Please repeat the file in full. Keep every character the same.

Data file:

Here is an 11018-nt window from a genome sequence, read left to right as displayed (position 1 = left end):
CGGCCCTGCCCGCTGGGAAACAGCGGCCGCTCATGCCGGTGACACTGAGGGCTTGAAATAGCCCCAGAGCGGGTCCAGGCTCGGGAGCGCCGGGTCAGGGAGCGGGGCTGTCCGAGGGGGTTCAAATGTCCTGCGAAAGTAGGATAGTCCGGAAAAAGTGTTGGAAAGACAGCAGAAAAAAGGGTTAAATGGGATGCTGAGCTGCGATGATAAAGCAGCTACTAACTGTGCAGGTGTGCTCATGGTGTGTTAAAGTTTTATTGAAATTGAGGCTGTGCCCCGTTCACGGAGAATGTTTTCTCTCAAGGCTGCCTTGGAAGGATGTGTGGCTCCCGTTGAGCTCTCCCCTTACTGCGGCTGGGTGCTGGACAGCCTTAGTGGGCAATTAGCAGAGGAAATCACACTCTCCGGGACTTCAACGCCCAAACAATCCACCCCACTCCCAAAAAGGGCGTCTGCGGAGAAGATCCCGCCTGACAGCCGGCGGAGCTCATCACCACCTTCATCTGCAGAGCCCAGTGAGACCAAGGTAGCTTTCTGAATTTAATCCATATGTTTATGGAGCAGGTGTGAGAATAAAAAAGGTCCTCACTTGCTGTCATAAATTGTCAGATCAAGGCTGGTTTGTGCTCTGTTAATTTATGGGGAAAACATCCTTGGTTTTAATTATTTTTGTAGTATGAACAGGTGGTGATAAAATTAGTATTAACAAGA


Here is an 11018-nt window from a genome sequence, read left to right as displayed (position 1 = left end):
CGGCCCTGCCCGCTGGGAAACAGCGGCCGCTCATGCCGGTGACACTGAGGGCTTGAAATAGCCCCAGAGCGGGTCCAGGCTCGGGAGCGCCGGGTCAGGGAGCGGGGCTGTCCGAGGGGGTTCAAATGTCCTGCGAAAGTAGGATAGTCCGGAAAAAGTGTTGGAAAGACAGCAGAAAAAAGGGTTAAATGGGATGCTGAGCTGCGATGATAAAGCAGCTACTAACTGTGCAGGTGTGCTCATGGTGTGTTAAAGTTTTATTGAAATTGAGGCTGTGCCCCGTTCACGGAGAATGTTTTCTCTCAAGGCTGCCTTGGAAGGATGTGTGGCTCCCGTTGAGCTCTCCCCTTACTGCGGCTGGGTGCTGGACAGCCTTAGTGGGCAATTAGCAGAGGAAATCACACTCTCCGGGACTTCAACGCCCAAACAATCCACCCCACTCCCAAAAAGGGCGTCTGCGGAGAAGATCCCGCCTGACAGCCGGCGGAGCTCATCACCACCTTCATCTGCAGAGCCCAGTGAGACCAAGGTAGCTTTCTGAATTTAATCCATATGTTTATGGAGCAGGTGTGAGAATAAAAAAGGTCCTCACTTGCTGTCATAAATTGTCAGATCAAGGCTGGTTTGTGCTCTGTTAATTTATGGGGAAAACATCCTTGGTTTTAATTATTTTTGTAGTATGAACAGGTGGTGATAAAATTAGTATTAACAAGA